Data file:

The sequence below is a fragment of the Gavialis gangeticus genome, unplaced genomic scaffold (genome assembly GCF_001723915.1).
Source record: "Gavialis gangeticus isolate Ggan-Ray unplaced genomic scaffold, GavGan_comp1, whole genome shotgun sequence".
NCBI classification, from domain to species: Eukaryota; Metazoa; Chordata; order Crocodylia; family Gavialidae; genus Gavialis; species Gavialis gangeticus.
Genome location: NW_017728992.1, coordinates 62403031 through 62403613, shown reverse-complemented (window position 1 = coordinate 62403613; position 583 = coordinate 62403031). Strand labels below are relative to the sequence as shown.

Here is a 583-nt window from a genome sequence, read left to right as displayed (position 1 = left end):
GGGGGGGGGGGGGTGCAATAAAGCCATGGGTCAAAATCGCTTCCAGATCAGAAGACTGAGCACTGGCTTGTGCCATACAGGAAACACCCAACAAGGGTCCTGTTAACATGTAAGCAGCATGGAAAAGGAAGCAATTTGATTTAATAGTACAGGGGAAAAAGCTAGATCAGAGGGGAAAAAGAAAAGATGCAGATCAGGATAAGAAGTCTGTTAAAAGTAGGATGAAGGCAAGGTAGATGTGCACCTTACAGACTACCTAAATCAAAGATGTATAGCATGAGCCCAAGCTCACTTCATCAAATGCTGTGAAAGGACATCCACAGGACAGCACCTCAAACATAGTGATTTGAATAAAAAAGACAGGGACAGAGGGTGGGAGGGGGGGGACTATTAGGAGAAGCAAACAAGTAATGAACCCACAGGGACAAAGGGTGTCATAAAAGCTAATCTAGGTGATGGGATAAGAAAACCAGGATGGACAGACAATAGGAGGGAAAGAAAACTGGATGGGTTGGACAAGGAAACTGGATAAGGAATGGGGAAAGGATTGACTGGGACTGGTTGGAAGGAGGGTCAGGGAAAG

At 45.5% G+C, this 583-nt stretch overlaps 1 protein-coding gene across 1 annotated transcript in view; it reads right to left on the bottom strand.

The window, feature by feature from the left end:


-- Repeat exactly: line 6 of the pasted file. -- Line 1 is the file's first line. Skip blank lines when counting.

GGGGGGGGGGGGGTGCAATAAAGCCATGGGTCAAAATCGCTTCCAGATCAGAAGACTGAGCACTGGCTTGTGCCATACAGGAAACACCCAACAAGGGTCCTGTTAACATGTAAGCAGCATGGAAAAGGAAGCAATTTGATTTAATAGTACAGGGGAAAAAGCTAGATCAGAGGGGAAAAAGAAAAGATGCAGATCAGGATAAGAAGTCTGTTAAAAGTAGGATGAAGGCAAGGTAGATGTGCACCTTACAGACTACCTAAATCAAAGATGTATAGCATGAGCCCAAGCTCACTTCATCAAATGCTGTGAAAGGACATCCACAGGACAGCACCTCAAACATAGTGATTTGAATAAAAAAGACAGGGACAGAGGGTGGGAGGGGGGGGACTATTAGGAGAAGCAAACAAGTAATGAACCCACAGGGACAAAGGGTGTCATAAAAGCTAATCTAGGTGATGGGATAAGAAAACCAGGATGGACAGACAATAGGAGGGAAAGAAAACTGGATGGGTTGGACAAGGAAACTGGATAAGGAATGGGGAAAGGATTGACTGGGACTGGTTGGAAGGAGGGTCAGGGAAAG